After reading through the Virginia State Bar’s Publication The Occupational Risks of the Practice of Law (the “Wellness Report”) last year, my eyes were opened to the importance that well-being plays in an attorney’s life. One of the focus areas in that report is the sedentary nature of working as a lawyer. Whether you’re working on depositions, contracts, legal briefs, or articles for the Docket Call, most of that time is spent seated and in front of your computer. Even trial lawyers have their fair share of sitting and waiting in the courtroom for their case. The Wellness Report recommends the use of a standing desk in the office as a method to combat that sedentary lifestyle. With the promise of a better tomorrow fresh in my mind, I purchased two standing desks for my office, one for myself and one for my paralegal. The days of sedentary office work were coming to an end.
Being my first year as a Co-Chair of the Wellness Committee, I felt that I needed to know, first-hand, the benefits that a standing desk could provide. It is recommended to spend roughly 1 hour standing for every 1 to 2 hours of sitting each day. I’ve been trying to hit those numbers, but it is far more difficult than you might imagine. When long meetings and long dockets take up time, it requires a real effort to stay on my feet once I am back at my desk.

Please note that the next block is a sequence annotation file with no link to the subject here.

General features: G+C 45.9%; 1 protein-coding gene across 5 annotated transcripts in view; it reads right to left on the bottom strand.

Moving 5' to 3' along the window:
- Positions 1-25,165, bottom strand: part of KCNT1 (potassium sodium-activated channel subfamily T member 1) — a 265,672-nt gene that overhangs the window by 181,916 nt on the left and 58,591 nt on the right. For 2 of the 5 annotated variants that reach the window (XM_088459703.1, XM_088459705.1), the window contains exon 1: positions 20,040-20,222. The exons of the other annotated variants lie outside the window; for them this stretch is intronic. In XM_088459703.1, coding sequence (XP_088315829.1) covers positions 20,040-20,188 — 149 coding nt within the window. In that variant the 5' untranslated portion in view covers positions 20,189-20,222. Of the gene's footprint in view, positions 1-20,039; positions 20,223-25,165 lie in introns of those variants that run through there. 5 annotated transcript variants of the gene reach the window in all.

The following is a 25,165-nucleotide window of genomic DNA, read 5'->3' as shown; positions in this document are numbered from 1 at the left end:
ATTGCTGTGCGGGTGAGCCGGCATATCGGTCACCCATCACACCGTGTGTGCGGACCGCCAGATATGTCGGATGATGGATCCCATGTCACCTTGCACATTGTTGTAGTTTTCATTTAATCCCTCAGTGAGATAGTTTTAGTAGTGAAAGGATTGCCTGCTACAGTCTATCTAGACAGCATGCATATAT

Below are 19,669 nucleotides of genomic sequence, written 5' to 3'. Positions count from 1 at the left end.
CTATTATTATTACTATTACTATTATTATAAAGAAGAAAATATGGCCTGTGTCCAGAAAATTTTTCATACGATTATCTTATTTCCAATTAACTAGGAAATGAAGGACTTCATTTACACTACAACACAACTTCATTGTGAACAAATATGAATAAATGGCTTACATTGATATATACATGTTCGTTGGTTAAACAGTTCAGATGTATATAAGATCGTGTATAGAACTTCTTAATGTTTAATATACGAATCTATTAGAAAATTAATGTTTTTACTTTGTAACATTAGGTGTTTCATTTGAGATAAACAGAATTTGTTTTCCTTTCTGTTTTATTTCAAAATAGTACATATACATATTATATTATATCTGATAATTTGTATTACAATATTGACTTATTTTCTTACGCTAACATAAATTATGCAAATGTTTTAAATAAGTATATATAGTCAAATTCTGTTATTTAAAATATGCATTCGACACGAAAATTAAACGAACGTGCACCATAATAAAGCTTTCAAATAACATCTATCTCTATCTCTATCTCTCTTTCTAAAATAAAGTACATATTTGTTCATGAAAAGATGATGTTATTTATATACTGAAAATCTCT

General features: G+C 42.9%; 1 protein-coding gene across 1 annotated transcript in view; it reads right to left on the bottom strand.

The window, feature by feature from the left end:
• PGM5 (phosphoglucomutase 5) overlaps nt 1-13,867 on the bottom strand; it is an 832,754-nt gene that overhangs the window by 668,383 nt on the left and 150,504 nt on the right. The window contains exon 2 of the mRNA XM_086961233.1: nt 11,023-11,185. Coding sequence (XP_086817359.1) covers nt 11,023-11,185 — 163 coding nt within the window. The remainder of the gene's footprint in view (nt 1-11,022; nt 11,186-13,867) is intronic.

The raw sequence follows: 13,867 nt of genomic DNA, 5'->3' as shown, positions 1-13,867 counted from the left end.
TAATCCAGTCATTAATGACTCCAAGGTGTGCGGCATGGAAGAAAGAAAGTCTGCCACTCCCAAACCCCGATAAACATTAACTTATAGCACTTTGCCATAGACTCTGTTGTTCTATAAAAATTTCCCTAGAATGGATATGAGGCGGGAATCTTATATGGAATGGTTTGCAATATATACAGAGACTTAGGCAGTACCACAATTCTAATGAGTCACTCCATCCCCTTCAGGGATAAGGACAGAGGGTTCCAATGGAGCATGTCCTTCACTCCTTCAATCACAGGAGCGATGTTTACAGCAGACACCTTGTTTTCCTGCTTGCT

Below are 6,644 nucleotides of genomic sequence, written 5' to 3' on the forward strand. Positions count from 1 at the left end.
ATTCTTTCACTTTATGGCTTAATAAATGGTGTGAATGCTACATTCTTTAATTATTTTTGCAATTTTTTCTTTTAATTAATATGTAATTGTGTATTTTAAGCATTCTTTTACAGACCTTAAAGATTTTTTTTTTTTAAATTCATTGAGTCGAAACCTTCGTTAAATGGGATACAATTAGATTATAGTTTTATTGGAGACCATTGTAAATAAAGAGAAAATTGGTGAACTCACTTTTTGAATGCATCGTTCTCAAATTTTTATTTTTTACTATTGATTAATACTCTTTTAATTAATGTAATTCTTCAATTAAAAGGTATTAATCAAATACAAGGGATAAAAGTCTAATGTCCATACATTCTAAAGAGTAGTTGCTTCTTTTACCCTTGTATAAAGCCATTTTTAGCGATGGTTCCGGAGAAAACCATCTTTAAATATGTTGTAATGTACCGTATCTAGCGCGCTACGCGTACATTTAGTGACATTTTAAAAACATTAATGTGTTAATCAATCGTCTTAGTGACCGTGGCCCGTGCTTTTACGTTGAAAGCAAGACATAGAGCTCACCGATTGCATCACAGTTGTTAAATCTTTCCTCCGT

I will say that in the time that I have spent using my standing desk, I have seen a noticeable difference in my work productivity and overall mood. I am far less inclined to do any kind of time wasting when I know that I’d actually have to stand up to do it. Scrolling through social media or reading some irrelevant article are activities getting pushed to other less important times of the day or sometimes removed from the schedule completely.
Before I had my standing desk, sometimes working all day in front of the computer felt like being trapped; chained to the screen with no ability to get up and go somewhere else. Obviously, that wasn’t true, but the mental block in my head made me feel like walking around or stepping away from the task at hand would only put me further behind. With the standing desk, it almost feels like I’m taking a break when I’m getting on my feet. The work keeps getting done, I can move around more freely, and I am much more inclined to go grab another file or research book that I may need. Previously, I would try to bunch a few trips together so I wouldn’t have to get up as often. The standing desk removes the most difficult part: actually standing up.
Finally, by the time I make it home, that absent-minded calorie burn throughout the day makes it easier to relax and drift off to sleep. It is far easier to forget all the legal issues of the day when your feet are pounding and you can’t wait to lay down. Standing up during the day isn’t going to solve all health and mental issues, but it is an excellent start. The knowledge that you are making the effort can be just the motivation that you need to push through the day and continue to jump start your better life as a lawyer.
About the Author
James “Rob” Elliott is a general practice attorney from Yorktown, Virginia. He is the Owner and Managing Attorney for the Law Office of James R. Elliott.